31 Jan 21

Books I Read in 2020: Stats

I wanted to write in-depth book reviews for books that I enjoyed in 2020 at the very start of the year. Well, it’s already a month and I haven’t gotten to it.
So to kickstart it, I’m just going to make the task easier and just list some of the books I read in 2020 that were noteworthy with one or two sentences. And to narrow it down further, I’m just going to talk about stats-related books, because I read a few of them.

  • Science Fictions, Stuart Ritchie (2020)

  • This is a relentless, even thrilling debunking of bad science, starting with the replication crisis in psychology and ending up touching much more than I expected. The stories are captivating, and the explanations focus on the system’s perverse incentives for fraud, hype and negligence more than blaming the individuals (although there is definitely shaming where it is called for). The criticism of Kahneman’s overconfidence in Thinking Fast and Slow was refreshing to read, because he (and Yudkowsky in his senquences) says something to the effect of ‘you have no other choice to believe after reading these studies’, which felt like it didn’t match the larger message about questioning your beliefs and updating them on new information. It is a good lesson, not without a healthy helping of irony that rationalists need to be told that they should be less confident that they don’t know everything yet. Another great criticism was about the hugely popular, and often unchallenged Matthew Walker’s Why We Sleep, which I just took at face value before reading this book.

  • Statistical Rethinking, Richard McElreath, 2nd edition (2020)

  • This is an excellent introduction to Bayesian statistics, and pairs wonderfully with the author’s engaging, enlightening, and entertaining recorded 2019 lectures on YouTube as well as the homework problems on GitHub. Miraculously, McElreath manages to pull off a new video phenomena that mixes statistics with hints of standup comedy. There are no mesmerizing 3blue1brown-like plots, but McElreath picks interesting problems and datasets to play with, and breaks down the model into the core components that a newcomer would need to understand it. I also appreciate that the course is designed for a wide range of people, so there are very little assumptions about math backgrounds, but if you know calculus, information theory, and linear algebra, there are nice little asides that go deeper. It’s also great how up-to-date the book is – I didn’t expect to be so interested by the developments in Hamiltonian Monte Carlo that have come in the past few years, but it seems the field is undergoing rapid development. This book also helped me with understanding casual inference and confounders and is a great follow-up to the casual-reader oriented Pearl book mentioned below.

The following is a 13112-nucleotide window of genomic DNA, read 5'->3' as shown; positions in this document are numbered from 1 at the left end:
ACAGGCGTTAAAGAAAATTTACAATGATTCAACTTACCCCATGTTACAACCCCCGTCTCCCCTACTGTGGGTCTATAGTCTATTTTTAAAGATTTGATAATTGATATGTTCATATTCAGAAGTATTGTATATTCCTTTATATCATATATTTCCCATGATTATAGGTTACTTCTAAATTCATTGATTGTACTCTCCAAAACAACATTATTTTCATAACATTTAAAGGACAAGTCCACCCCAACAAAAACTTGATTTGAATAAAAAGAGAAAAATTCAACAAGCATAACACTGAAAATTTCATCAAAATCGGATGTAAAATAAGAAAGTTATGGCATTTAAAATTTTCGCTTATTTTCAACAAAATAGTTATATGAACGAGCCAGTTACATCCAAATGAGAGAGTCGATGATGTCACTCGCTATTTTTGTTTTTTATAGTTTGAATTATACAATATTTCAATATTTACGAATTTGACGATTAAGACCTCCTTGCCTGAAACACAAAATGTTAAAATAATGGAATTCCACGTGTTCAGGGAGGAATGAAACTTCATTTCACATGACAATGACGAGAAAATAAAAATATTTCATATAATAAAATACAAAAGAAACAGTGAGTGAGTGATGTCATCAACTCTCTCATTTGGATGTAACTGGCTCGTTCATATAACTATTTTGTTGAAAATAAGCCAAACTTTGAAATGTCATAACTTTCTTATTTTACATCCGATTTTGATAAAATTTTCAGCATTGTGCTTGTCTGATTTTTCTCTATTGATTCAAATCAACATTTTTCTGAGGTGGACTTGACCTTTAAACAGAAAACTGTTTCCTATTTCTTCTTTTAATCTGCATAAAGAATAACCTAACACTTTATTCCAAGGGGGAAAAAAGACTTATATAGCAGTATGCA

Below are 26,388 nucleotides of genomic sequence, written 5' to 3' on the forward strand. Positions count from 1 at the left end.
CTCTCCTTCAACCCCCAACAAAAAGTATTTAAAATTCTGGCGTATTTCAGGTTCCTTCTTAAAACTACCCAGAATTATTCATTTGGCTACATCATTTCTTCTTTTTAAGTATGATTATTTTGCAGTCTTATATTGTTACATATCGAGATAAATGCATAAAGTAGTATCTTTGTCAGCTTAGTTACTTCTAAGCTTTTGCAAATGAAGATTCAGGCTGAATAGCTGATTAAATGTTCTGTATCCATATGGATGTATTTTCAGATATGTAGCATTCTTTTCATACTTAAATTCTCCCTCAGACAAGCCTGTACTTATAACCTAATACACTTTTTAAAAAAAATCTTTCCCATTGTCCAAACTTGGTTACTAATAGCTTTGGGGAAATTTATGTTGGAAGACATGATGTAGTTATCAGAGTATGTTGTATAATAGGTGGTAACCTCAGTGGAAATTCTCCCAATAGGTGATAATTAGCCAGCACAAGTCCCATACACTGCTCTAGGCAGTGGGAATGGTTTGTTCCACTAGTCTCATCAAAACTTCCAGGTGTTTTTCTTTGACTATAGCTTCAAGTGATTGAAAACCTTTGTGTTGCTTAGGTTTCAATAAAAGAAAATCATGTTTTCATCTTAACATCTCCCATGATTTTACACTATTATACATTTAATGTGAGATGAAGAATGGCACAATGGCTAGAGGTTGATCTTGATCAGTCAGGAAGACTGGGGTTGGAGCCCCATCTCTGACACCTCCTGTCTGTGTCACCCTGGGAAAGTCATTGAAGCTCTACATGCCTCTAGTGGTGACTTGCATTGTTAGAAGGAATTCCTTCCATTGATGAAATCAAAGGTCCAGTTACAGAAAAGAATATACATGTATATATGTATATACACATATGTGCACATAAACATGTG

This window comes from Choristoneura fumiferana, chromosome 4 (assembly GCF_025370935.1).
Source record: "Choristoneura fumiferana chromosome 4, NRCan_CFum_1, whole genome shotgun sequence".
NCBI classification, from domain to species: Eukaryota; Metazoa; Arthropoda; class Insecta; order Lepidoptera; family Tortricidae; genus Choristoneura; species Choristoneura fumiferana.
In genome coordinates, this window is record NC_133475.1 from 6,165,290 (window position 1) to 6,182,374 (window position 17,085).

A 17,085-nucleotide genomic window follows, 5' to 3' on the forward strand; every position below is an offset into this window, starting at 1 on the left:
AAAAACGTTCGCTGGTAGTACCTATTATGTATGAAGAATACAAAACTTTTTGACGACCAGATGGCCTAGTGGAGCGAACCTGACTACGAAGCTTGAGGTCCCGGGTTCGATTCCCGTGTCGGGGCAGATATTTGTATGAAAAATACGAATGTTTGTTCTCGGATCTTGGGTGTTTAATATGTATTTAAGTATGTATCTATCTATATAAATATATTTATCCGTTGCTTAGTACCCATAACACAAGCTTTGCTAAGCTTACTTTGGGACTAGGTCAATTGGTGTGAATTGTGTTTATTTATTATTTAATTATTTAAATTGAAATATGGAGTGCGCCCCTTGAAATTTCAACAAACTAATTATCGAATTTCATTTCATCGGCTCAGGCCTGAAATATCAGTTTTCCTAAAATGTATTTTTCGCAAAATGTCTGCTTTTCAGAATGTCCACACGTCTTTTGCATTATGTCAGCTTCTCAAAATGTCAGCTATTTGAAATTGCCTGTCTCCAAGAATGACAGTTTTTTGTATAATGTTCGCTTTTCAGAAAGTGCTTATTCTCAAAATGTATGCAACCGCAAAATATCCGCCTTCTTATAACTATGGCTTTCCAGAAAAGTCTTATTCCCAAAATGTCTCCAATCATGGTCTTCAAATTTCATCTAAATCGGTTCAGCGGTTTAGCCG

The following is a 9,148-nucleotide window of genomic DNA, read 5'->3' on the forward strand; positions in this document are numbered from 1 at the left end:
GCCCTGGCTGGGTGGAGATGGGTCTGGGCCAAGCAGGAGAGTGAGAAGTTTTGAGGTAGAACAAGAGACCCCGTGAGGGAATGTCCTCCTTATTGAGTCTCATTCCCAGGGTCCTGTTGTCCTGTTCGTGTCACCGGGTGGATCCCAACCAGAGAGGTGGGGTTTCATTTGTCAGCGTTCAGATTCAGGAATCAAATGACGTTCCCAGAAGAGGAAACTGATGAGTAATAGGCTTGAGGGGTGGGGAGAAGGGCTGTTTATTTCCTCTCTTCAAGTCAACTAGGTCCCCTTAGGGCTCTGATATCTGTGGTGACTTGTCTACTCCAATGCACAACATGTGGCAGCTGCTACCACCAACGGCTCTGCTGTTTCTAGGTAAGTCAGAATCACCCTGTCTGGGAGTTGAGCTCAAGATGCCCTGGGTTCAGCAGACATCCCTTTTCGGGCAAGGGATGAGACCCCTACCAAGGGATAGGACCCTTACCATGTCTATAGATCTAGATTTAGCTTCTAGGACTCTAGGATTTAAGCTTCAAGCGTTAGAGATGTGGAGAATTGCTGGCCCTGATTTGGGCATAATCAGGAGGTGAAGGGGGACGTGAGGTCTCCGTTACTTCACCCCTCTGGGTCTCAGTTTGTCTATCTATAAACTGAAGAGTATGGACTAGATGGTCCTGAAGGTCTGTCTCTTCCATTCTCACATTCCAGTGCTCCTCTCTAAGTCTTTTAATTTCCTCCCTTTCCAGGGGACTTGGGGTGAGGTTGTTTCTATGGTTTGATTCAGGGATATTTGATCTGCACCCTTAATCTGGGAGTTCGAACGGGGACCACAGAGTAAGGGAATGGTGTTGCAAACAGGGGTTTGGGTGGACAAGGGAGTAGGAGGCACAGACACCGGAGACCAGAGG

• The Book of Why, Judea Pearl (2018)

  • This book was the first thing I read on causal inference and causality in general. It’s a light non-fiction book that assumes no math background, and does a good job of explaining how to answer the question of disentangling correlation and causation. The book has interesting problems and examples, such as how controlling on certain types of data (confounders) can actually cause you to find spurious causation, and how to go about showing that smoking really does cause cancer when it is unethical to do a randomized controlled trial and there are tons of confounders. There is a fair amount of interesting history in it, and because of that, there are traces of personal politics that seem slightly out of place, but it doesn’t detract from the book too much. This book is sort of a teaser for Pearl’s deeper textbook, Causality, which I haven’t read. The Book of Why doesn’t really go into how you would create a model of your own, or how such a bayesian model would compare to the deep neural network/stochastic gradient descent models that are driving the computing industry today. Perhaps Causality covers some of these things, but I felt like it would benefit from a few comparisons between the popular frameworks with a toy problem that deep learning can’t solve. Still, it could be argued that this was not the point of the book. In any case it was an enlightening introduction that gave me other questions to pursue, which is the type of book I am after.